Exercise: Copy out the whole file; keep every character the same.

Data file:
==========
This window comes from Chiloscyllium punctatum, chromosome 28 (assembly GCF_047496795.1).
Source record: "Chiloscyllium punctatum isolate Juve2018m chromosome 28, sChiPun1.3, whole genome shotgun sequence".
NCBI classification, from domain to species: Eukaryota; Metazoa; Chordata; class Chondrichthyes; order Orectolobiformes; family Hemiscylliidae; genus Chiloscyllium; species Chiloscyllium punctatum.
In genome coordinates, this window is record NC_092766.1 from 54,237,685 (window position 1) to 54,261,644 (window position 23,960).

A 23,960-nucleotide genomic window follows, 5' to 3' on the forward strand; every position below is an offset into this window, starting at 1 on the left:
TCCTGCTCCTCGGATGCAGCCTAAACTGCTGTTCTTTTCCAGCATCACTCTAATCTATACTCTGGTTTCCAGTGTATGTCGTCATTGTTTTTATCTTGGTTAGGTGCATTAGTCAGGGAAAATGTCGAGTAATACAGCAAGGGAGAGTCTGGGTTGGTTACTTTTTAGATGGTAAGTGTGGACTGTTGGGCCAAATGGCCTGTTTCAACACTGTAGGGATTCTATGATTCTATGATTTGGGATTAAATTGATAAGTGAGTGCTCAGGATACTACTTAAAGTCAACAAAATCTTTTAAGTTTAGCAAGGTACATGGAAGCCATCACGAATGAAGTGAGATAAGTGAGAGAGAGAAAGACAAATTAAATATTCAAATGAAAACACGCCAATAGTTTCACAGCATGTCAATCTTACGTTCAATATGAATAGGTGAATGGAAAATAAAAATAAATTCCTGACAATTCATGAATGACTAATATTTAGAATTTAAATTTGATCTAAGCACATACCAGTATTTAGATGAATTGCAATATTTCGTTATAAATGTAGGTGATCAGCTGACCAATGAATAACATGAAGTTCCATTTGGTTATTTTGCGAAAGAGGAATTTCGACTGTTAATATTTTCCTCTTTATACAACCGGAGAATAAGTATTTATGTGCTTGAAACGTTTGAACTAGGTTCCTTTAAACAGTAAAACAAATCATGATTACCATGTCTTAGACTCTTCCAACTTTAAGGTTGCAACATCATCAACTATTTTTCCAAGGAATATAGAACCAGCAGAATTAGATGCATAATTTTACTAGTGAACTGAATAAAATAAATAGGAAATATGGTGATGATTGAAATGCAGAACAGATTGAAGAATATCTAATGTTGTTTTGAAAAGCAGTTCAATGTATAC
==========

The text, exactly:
This window comes from Chiloscyllium punctatum, chromosome 28 (assembly GCF_047496795.1).
Source record: "Chiloscyllium punctatum isolate Juve2018m chromosome 28, sChiPun1.3, whole genome shotgun sequence".
NCBI classification, from domain to species: Eukaryota; Metazoa; Chordata; class Chondrichthyes; order Orectolobiformes; family Hemiscylliidae; genus Chiloscyllium; species Chiloscyllium punctatum.
In genome coordinates, this window is record NC_092766.1 from 54,237,685 (window position 1) to 54,261,644 (window position 23,960).

A 23,960-nucleotide genomic window follows, 5' to 3' on the forward strand; every position below is an offset into this window, starting at 1 on the left:
TCCTGCTCCTCGGATGCAGCCTAAACTGCTGTTCTTTTCCAGCATCACTCTAATCTATACTCTGGTTTCCAGTGTATGTCGTCATTGTTTTTATCTTGGTTAGGTGCATTAGTCAGGGAAAATGTCGAGTAATACAGCAAGGGAGAGTCTGGGTTGGTTACTTTTTAGATGGTAAGTGTGGACTGTTGGGCCAAATGGCCTGTTTCAACACTGTAGGGATTCTATGATTCTATGATTTGGGATTAAATTGATAAGTGAGTGCTCAGGATACTACTTAAAGTCAACAAAATCTTTTAAGTTTAGCAAGGTACATGGAAGCCATCACGAATGAAGTGAGATAAGTGAGAGAGAGAAAGACAAATTAAATATTCAAATGAAAACACGCCAATAGTTTCACAGCATGTCAATCTTACGTTCAATATGAATAGGTGAATGGAAAATAAAAATAAATTCCTGACAATTCATGAATGACTAATATTTAGAATTTAAATTTGATCTAAGCACATACCAGTATTTAGATGAATTGCAATATTTCGTTATAAATGTAGGTGATCAGCTGACCAATGAATAACATGAAGTTCCATTTGGTTATTTTGCGAAAGAGGAATTTCGACTGTTAATATTTTCCTCTTTATACAACCGGAGAATAAGTATTTATGTGCTTGAAACGTTTGAACTAGGTTCCTTTAAACAGTAAAACAAATCATGATTACCATGTCTTAGACTCTTCCAACTTTAAGGTTGCAACATCATCAACTATTTTTCCAAGGAATATAGAACCAGCAGAATTAGATGCATAATTTTACTAGTGAACTGAATAAAATAAATAGGAAATATGGTGATGATTGAAATGCAGAACAGATTGAAGAATATCTAATGTTGTTTTGAAAAGCAGTTCAATGTATAC